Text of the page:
Photographic Visualization

In April 1927, during one of his regular trips to Yosemite, a 25-year-old Ansel Adams trekked up to the ‘diving board’ on the west shoulder of Half Dome. There, he made a dramatic image of the monolith using a mild yellow filter to darken the sky a bit—a generally recommended and accepted practice in those days.

But what Ansel felt about the scene before him was more dramatic than what he knew the yellow filter would give him. With one glass plate left unexposed, he daringly made another exposure, this time using a red filter that he hoped would result in an image that was more in tune with what he imagined, or visualized, the final image should be, instead of what was actually in front of him. That is called photographic visualization.

The image that resulted from this experiment proved to be a turning point for Ansel in his photographic explorations. For the first time, he was conscious of the difference between what his camera lens saw (the literal) and what he saw in his mind’s eye (the expressive) as the final print. He discovered photographic visualization.

Ansel ultimately came to refer to this freedom from recording only what the camera and lens could capture in a technical sense as visualization, and he wrote about it extensively during his lifetime.

By itself, photographic visualization doesn’t assure a successful final image, but it does set the stage for the ensuing choreography of photographic steps. To my way of thinking, it is the single most important element in creating an expressive image.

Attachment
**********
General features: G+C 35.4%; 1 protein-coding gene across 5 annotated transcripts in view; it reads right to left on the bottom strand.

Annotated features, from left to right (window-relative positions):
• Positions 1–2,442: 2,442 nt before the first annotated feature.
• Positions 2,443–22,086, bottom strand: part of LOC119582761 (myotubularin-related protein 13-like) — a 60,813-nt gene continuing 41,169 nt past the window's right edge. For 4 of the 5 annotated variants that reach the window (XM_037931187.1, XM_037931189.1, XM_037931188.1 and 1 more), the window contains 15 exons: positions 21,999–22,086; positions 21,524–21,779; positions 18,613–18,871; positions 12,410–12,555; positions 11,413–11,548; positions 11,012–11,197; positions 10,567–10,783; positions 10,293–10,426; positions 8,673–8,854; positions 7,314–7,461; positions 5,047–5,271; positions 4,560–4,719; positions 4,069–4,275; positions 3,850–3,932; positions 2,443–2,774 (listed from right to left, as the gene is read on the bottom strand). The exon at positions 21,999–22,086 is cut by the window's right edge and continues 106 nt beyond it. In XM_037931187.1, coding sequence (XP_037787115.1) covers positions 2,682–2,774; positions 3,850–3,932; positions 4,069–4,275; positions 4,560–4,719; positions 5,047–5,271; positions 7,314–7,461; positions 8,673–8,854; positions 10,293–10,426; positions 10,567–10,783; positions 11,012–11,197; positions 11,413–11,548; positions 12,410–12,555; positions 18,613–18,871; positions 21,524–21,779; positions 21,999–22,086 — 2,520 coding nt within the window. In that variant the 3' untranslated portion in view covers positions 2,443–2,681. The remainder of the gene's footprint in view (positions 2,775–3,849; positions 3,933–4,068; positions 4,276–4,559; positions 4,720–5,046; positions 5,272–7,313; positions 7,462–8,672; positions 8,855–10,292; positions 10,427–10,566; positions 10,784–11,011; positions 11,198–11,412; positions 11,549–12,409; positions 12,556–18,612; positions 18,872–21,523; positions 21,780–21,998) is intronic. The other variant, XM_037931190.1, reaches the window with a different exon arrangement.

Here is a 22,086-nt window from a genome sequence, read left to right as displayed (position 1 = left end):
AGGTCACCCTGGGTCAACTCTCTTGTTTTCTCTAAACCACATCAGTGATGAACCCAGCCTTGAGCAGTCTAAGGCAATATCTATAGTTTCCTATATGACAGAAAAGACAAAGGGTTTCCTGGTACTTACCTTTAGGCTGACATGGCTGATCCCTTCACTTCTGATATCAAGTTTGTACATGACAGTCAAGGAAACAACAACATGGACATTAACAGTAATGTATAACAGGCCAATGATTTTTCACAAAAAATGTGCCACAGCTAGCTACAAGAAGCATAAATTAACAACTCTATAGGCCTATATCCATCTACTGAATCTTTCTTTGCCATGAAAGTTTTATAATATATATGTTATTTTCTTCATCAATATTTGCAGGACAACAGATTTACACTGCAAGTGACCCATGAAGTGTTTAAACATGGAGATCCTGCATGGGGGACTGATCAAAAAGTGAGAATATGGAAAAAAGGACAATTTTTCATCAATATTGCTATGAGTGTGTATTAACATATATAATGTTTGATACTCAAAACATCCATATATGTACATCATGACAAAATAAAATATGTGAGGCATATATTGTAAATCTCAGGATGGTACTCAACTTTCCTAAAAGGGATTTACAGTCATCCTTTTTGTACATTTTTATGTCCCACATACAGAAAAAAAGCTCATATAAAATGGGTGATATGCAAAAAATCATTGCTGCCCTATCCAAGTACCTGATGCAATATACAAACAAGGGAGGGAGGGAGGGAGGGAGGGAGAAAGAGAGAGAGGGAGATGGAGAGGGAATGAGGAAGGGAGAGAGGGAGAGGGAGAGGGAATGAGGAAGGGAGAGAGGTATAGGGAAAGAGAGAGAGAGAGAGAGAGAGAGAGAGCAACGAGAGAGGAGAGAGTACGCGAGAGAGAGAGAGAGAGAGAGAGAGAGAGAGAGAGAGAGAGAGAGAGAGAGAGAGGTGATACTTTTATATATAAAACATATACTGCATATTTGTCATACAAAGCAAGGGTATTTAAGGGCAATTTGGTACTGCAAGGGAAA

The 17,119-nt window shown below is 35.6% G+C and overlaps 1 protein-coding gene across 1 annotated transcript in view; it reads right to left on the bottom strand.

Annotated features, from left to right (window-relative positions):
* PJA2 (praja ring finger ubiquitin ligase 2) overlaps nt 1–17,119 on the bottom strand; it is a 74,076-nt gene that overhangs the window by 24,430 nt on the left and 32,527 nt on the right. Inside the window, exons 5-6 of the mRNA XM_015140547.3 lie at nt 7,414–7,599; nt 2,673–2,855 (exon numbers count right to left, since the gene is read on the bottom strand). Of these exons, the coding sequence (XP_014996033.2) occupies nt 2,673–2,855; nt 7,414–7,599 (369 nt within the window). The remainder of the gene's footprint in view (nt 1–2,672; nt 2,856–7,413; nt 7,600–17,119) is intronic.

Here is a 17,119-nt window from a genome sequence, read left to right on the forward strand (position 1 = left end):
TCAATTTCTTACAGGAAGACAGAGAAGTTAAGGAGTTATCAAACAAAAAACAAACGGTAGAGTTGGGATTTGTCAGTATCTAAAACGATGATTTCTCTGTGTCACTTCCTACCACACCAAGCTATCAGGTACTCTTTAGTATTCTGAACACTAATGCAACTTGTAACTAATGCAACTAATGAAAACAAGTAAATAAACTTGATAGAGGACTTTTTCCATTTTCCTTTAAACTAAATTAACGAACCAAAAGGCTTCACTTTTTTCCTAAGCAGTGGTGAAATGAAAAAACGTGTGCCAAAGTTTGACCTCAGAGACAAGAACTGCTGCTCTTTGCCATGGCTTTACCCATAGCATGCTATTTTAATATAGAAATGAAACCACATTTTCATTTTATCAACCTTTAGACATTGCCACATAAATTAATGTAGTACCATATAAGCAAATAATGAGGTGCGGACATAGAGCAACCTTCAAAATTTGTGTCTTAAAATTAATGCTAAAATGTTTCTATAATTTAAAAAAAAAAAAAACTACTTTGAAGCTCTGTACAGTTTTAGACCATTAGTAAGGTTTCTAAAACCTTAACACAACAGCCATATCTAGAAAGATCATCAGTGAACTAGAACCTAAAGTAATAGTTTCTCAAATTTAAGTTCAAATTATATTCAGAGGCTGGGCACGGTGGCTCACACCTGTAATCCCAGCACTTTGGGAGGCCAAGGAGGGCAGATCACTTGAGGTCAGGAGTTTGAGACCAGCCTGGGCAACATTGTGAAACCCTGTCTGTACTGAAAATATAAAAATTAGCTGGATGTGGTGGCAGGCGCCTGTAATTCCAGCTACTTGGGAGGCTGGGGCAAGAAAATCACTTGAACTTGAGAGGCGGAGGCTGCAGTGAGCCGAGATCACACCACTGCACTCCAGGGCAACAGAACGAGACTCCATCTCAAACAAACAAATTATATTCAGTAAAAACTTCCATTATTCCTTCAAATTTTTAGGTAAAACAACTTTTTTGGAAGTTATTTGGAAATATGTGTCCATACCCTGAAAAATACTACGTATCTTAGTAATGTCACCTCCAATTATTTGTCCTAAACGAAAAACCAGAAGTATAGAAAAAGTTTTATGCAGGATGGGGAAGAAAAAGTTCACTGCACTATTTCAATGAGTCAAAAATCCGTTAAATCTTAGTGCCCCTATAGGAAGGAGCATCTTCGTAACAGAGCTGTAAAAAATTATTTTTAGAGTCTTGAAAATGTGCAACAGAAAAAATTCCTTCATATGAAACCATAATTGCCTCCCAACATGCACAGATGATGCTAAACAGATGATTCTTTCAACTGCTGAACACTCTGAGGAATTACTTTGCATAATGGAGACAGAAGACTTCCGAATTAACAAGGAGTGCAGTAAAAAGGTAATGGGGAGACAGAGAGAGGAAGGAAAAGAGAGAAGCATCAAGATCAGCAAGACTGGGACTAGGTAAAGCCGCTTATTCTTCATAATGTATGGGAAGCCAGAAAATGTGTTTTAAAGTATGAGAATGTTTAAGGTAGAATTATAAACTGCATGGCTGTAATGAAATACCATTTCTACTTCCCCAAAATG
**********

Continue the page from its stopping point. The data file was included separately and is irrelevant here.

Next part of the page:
So…just what IS photographic visualization and how do you visualize a photograph before you shoot?

Simply put, photographic visualization is the confluence of imagination and technique. It is the ability to picture the essence of the final print in your mind before releasing the shutter. It’s also possessing the technical know-how to create the image that’s in your mind, even if it differs dramatically from the reality of the scene in front of you.

One of Ansel’s favorite sayings was, “There’s nothing worse than a sharp image of a fuzzy concept.” At the same time, a concept can be sorely limited in clarity by a fuzzy knowledge of technique. The two go hand-in-hand.

In Ansel’s case, his knowledge of technique — knowing what a strong red filter ought to do — enabled him to imagine, or visualize, a final print with a much darker sky than the yellow filter would have afforded. He visualized how he wanted the print to look and used his understanding of technique to realize that vision.

Photo visualization does not, however, require that you see a finished print that is markedly different from the real qualities of the actual scene. It could be as simple as ‘seeing’ a final color image in delicate pastels rather than in bold, vibrant colors and contrasts. It might mean choosing a particular vantage point to emphasize the qualities of a foreground object. But in all cases, visualization dictates the equipment and techniques required to achieve the vision.

Will a longer or shorter exposure enhance motion in a scene? Is it stronger vertically or horizontally? Are there any distracting elements around the edges of your image?

Photographic visualization also includes what we have come to call post-processing. We can visualize making a sky or other element lighter or darker than the meter says it ought to be. We can skew color relationships and local contrasts to strengthen our statement. We can plan for these interpretive and expressive things before releasing the shutter!

These are all things I consider, usually even before I set the camera up.

Now it’s your turn. The next time you’re out photographing, try taking a moment to disconnect from the reality of the scene in front of your lens, and try to visualize a photograph before you shoot.